A record collector turned DJ, Mack told Ed Salamon that he started out by doing "...local dances, held in schools or small neighborhood halls. In 1958 I saw an opportunity when Pittsburgh deejay Barry Kaye left town, and I took over Kaye's regular Friday night 'record hop' at the Masonic Temple in nearby Washington."

He started building a chain of clubs the next year and burned the turntable at venues he ran like the White Elephant, Tarena, Blue Fox, Teenland, Wildwood Lodge, Bethel Roller Rink, Lebanon Lodge, Sugar Shack, Teen Scene, and other dance halls stretching from Washington to Erie. He later would open adult dance clubs Infiniti, Zodiac and Frontier.

Beside the hot wax, he brought in live acts like Sam & Dave, Donnie Elbert, Smokey, Chuck Berry, Little Richard, Bo Diddley, Little Anthony, Hank Ballard & the Midnighters, the Isley Brothers, the Coasters, the Shirelles, the Drifters and the Five Satins, along with the local performers, who were all drawn to Mack's sold-out teen club circuit.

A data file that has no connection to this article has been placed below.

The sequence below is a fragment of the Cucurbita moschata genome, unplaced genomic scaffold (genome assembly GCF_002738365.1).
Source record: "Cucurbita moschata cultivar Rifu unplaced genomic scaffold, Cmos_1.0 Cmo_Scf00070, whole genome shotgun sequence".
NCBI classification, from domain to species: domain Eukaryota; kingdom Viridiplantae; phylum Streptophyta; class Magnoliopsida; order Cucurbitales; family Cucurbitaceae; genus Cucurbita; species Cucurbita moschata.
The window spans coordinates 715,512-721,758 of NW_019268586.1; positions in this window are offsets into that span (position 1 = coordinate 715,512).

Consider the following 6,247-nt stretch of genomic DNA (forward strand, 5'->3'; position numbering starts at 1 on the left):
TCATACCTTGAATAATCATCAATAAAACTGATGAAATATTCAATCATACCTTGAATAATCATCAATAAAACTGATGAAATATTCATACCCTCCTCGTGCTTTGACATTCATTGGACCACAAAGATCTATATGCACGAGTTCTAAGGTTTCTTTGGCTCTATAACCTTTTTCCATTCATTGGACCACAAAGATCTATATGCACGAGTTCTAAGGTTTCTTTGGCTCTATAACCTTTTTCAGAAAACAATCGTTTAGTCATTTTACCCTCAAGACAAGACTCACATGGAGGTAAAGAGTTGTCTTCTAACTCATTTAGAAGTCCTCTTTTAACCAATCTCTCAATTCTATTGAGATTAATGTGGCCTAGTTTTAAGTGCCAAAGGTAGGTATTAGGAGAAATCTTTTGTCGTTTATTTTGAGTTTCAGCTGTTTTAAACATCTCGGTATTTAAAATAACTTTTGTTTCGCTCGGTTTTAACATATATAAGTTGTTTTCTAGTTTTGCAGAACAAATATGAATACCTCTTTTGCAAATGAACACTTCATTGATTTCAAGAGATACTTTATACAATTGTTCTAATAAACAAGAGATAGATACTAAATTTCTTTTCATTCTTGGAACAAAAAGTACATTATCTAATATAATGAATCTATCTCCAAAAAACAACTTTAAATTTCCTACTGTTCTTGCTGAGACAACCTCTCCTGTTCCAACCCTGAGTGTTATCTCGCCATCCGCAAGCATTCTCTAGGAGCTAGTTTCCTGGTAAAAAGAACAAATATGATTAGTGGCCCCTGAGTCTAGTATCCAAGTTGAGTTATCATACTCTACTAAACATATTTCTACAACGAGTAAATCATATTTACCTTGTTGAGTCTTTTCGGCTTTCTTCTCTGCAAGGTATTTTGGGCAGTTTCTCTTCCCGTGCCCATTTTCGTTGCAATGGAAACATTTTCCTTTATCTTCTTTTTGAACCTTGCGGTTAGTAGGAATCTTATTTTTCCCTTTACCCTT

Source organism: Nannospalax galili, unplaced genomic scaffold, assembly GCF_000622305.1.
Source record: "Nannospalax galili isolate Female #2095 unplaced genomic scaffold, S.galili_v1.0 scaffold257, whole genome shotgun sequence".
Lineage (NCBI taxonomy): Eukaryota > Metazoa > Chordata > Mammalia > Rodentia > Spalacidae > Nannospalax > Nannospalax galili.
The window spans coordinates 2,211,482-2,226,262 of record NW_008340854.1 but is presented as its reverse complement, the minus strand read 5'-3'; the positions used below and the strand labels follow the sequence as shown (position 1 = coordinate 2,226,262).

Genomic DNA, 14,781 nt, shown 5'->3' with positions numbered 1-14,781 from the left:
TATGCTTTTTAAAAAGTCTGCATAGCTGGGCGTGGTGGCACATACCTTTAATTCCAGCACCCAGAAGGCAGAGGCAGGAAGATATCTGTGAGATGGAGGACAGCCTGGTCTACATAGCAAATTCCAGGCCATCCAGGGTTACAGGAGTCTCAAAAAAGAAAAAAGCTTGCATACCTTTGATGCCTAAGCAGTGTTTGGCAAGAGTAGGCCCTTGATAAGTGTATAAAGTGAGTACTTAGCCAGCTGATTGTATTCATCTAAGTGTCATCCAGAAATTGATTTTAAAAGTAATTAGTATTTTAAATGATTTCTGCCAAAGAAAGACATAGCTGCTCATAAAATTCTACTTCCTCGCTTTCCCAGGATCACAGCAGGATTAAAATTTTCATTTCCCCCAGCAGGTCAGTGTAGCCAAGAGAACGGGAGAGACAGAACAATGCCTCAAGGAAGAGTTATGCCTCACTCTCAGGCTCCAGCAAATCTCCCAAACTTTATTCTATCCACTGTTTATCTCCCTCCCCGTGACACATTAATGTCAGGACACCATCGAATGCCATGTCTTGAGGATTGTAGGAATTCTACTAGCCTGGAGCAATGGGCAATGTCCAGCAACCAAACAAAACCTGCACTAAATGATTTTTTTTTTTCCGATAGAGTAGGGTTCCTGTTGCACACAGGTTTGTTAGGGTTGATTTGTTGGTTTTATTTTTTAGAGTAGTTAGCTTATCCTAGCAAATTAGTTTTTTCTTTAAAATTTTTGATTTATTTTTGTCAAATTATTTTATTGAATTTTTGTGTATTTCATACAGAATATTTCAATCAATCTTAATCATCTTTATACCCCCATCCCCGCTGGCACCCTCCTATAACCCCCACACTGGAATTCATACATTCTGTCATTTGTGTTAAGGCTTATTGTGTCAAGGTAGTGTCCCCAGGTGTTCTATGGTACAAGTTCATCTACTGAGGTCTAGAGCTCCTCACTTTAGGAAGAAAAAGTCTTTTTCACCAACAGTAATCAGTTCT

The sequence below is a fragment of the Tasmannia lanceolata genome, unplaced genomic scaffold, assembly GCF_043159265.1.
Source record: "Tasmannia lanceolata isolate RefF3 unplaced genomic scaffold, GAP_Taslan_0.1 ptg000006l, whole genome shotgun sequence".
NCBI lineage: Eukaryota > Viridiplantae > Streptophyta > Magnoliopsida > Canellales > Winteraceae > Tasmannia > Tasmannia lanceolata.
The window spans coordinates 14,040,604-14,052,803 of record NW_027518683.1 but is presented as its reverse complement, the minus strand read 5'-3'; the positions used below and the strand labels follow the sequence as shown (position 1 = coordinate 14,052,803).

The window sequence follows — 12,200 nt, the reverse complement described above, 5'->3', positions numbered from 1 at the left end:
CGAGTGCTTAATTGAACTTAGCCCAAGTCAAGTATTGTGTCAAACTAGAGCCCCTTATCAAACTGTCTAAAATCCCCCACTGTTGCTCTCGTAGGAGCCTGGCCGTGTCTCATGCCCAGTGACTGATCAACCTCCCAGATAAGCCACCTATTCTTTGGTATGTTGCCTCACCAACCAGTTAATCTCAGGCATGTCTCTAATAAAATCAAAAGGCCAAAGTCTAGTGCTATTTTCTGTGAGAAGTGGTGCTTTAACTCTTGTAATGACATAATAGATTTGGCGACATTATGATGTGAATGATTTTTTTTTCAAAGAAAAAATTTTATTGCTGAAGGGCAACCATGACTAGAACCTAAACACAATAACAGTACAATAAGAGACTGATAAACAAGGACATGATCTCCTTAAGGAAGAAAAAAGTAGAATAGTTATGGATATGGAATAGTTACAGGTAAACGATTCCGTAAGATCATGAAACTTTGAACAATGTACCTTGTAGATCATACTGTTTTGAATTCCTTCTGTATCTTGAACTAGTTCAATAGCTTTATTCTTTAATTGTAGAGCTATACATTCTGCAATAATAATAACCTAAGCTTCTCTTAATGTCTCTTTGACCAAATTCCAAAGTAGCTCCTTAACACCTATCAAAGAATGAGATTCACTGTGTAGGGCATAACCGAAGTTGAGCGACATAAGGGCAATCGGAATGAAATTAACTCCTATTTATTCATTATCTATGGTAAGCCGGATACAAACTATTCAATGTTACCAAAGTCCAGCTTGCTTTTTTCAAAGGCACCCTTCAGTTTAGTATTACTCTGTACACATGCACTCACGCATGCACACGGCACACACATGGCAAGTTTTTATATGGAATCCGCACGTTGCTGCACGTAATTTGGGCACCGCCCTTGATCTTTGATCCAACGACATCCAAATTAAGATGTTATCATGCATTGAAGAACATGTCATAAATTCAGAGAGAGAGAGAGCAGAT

In that era, being a radio DJ was not exactly a ticket to joining the 1%. However, for a dance jock, the exposure was priceless. So in 1962, Mack produced a home demo tape for Carnegie's spanking new dawn-to-dusk station WZUM. Owner and station manager Jimmy Psihoulis, a polka player who performed as Jimmy Pol of "Steeler Fight Song" fame, popped it in the recorder and quickly put Mack behind a mic.

Bob Mack's Wax Museum was a show not unlike Porky's WAMO program, featuring lots of obscure R&B and doo-wop. The Museum took off, featuring "Mac's Monsters," and was one of the most popular shows on local airwaves within a few months. But a programming change led to Mack eventually leaving the station.

WZUM's management wanted to update their image and told Mack to add some contemporary sounds to his oldies format. He protested, but to no avail. His ratings slid, and he resigned in early 1964, to be replaced by Johnny Walker.